Philip Maddox <> (26.06.2000)

At the risk of sounding like an idiot, I hate this record. The album sounds like it's trying to be a "generic" rock record, but it doesn't really work as one. With the exception of 'Wind Up Workin' in a Gas Station', these songs have a negative amount of energy. They all just sort of plod along. 'The Torture Never Stops' is ok, but lasts for WAY too long - it's definitely the best song here, but I'm still not crazy about it. 'Ms. Pinky' sounds ok, but is really repetitive and I usually end up changing the track about halfway through. 'Disco Boy' is ok, but Zappa's voice doesn't work at all on it - in fact, Zappa's voice doesn't fit the feel of this record at all. It sounds like he's talking through the album (like Apostrophe), but, again, without any emotion or energy (unlike Apostrophe, which I still really like). The guitar solos are pretty good technically, but they don't offer enough energy to merit listening to them again. I give this record a VERY low 4. For a "normal" FZ rock record, give me Overnite Sensation any day.

Steve Hatton <> (03.04.2004)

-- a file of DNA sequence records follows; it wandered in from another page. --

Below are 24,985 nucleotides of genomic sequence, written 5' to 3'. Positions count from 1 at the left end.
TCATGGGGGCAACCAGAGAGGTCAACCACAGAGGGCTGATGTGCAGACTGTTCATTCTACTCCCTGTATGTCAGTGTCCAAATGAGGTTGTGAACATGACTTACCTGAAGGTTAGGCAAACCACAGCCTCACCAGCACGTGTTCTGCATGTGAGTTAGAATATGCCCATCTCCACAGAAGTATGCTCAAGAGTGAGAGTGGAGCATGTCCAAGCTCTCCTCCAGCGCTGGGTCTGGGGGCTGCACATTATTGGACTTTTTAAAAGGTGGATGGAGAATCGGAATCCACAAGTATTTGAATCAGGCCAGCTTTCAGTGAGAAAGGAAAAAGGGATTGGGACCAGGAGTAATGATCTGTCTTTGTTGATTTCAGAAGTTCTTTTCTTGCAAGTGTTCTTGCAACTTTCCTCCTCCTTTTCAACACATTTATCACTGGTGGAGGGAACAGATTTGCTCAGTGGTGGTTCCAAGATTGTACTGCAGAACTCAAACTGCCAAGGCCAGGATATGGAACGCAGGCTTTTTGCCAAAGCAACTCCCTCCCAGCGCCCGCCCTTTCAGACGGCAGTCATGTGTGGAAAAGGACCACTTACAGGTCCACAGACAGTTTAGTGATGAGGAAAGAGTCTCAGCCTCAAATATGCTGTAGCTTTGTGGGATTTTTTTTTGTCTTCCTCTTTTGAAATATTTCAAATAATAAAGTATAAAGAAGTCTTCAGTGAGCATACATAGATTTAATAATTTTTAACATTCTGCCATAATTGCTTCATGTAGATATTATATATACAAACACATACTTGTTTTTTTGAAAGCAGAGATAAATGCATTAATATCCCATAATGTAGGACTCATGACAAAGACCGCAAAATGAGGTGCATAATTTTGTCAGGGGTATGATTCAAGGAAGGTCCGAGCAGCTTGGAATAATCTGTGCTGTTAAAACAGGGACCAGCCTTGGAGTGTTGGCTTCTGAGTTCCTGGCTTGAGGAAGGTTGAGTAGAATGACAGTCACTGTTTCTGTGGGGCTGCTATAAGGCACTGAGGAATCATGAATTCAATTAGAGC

No one mentions 'Black Napkins'.

This is one of the most expressive, EMOTIONAL (unusual for Zappa - inspite of his tremendous guitar playing, unequalled even today), of blues playing, executed with the Zappa 'Sneer' - superb.

Come one everyone wake up!

Alexey Provolotsky <> (30.09.2005)

Shit! This is shit! You know what I’ve noticed? Frank is a big cheater. He somehow limits your requirements and you, while being in that Zappaworld, start to appreciate some very SILLY things that his weirdness offers you (I hope that wasn’t very twisted, it’s just difficult to put in words some things that you have in your head). This record, for example, is tremendously uninteresting. I haven’t heard that many Zappa’s albums, but I’m already not interested in Zoot Allures (I hope you hear what I’m saying). What’s that great about this record? “Gas Station” starts fine, but becomes just an ordinary Zappa song after the first 30 seconds. Aren’t you fed up with such stuff? Then there is the fine intriguing “The Torture Never Stops”. No, it’s obviously overlong, but there’s some spooky charm about it. Finally, “Disco Boy” is rather a melodic piece of fun. That’s it. And I have no time for the rest. Okay, some of the remainder have good guitar solos, but I refuse to buy Zappa’s records (only) for good guitar solos. I can do with J.J. Cale chewing the same gum, but Frank can’t be treated like that.